• Form, quality and depth of the written documentation, presentation and intellectual argument
  • Form and quality of the digital component; success and clarity in relation to the stated goals of the project (for example: public outreach; mapping or modeling a research question)
  • Analysis and conclusions
  • Clear and articulate description of the research methodology
  • Demonstration of competence in the discipline

Format of the project:

   The essay must conform to the criteria of the Graduate School (see http://gradschool.duke.edu/academics/theses-and-dissertations) and have been submitted within the designated time frame for a degree to be awarded in December or May. Consult the Graduate School Deadlines for more information.

https://gradschool.duke.edu/academics/preparing-graduate/graduation-deadlines

The digital component must be included with the thesis on a cd.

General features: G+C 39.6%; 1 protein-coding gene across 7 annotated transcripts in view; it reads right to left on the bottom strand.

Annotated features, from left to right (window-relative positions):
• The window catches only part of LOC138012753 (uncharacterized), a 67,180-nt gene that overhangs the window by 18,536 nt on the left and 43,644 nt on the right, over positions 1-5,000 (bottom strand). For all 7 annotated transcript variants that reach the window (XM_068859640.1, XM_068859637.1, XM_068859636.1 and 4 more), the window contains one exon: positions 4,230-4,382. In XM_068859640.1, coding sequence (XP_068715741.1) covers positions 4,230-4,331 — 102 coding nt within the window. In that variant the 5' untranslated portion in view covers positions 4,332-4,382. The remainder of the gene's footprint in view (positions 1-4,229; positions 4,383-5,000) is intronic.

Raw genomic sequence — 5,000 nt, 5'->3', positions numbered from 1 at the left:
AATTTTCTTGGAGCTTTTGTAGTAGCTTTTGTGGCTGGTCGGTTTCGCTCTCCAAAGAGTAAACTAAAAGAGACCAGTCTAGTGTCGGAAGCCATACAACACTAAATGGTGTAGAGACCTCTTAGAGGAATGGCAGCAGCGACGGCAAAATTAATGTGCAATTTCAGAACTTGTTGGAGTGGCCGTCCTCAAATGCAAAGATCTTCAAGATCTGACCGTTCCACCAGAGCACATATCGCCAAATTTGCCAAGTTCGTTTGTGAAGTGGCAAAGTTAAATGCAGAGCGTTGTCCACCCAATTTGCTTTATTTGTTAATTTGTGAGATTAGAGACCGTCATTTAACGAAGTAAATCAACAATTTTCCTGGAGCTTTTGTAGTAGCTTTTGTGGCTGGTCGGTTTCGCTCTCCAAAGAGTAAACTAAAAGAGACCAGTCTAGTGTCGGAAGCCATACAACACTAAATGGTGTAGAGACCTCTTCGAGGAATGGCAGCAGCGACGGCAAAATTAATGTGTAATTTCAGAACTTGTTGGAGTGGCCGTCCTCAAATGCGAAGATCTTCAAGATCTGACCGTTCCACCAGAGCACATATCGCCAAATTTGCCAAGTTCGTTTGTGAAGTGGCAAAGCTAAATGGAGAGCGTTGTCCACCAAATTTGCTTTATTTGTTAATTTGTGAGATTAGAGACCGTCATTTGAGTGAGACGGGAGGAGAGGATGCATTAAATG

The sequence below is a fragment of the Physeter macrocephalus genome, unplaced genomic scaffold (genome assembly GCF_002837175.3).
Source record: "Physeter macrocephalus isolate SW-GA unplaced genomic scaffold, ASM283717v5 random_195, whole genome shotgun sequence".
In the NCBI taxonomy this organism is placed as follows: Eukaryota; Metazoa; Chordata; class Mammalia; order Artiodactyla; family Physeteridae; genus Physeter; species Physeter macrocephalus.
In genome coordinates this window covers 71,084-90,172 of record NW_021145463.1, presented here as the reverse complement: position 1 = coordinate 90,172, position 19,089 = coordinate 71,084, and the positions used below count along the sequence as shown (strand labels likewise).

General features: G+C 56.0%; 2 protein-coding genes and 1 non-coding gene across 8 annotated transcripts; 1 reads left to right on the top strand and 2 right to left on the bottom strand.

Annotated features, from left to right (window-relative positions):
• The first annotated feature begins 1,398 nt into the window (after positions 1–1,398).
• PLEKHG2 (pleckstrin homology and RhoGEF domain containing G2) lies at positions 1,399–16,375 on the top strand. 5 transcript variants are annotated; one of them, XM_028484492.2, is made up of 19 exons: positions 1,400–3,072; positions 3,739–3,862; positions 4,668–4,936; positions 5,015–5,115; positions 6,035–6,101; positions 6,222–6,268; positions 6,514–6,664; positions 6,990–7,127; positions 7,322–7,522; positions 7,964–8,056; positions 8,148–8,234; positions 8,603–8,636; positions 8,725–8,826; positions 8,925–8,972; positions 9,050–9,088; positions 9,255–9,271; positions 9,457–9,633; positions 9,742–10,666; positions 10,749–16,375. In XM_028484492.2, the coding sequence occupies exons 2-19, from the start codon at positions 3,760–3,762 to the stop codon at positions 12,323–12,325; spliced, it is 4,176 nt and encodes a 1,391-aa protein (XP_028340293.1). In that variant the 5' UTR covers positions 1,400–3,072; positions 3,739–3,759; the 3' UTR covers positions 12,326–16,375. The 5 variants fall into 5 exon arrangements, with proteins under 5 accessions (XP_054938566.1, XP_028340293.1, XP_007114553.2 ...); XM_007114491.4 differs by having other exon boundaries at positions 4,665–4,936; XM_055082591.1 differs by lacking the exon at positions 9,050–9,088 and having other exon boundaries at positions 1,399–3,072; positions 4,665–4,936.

Timeline for Students Entering Fall 2016:

Year 2: Spring Semester Graduation

  • January 25, 2018: Apply for Graduation. Required to graduate.
  • February 1, 2018: Full draft of thesis submitted to advisor.
  • March 1, 2018: Revised thesis draft submitted to advisor and committee. Should be formatted according to Graduate School Guidelines.
  • Friday, March 16, 2018: Formatted Thesis Submission to Graduate School. We encourage you to start this process earlier in the week.
  • April 2, 2018: Last day for defense (must be 14 days after submission of thesis draft)
  • April 16, 2018: Final thesis submitted. This should include documentation of the digital project and any relevant links.
  • April/May 2018: Public Presentation of Thesis Project at the Rendez-Vous

https://gradschool.duke.edu/academics/preparing-graduate/graduation-deadlines

Timeline for Students Entering Fall 2017:

Year 1: Fall Semester

  • October/November, 2017: Initial thesis discussions
  • December 2017 (end of term): Initial thesis presentation and proposal in Proseminar

Year 1: Spring Semester

  • January 2018: Revised and expanded ideas and discussions w/ proposed advisor and committee members
  • February 12, 2018: Draft Thesis Proposal with Bibliography and Timeline due to DGS and Primary Advisor for review and revision. See the Guidelines for the Thesis Proposal.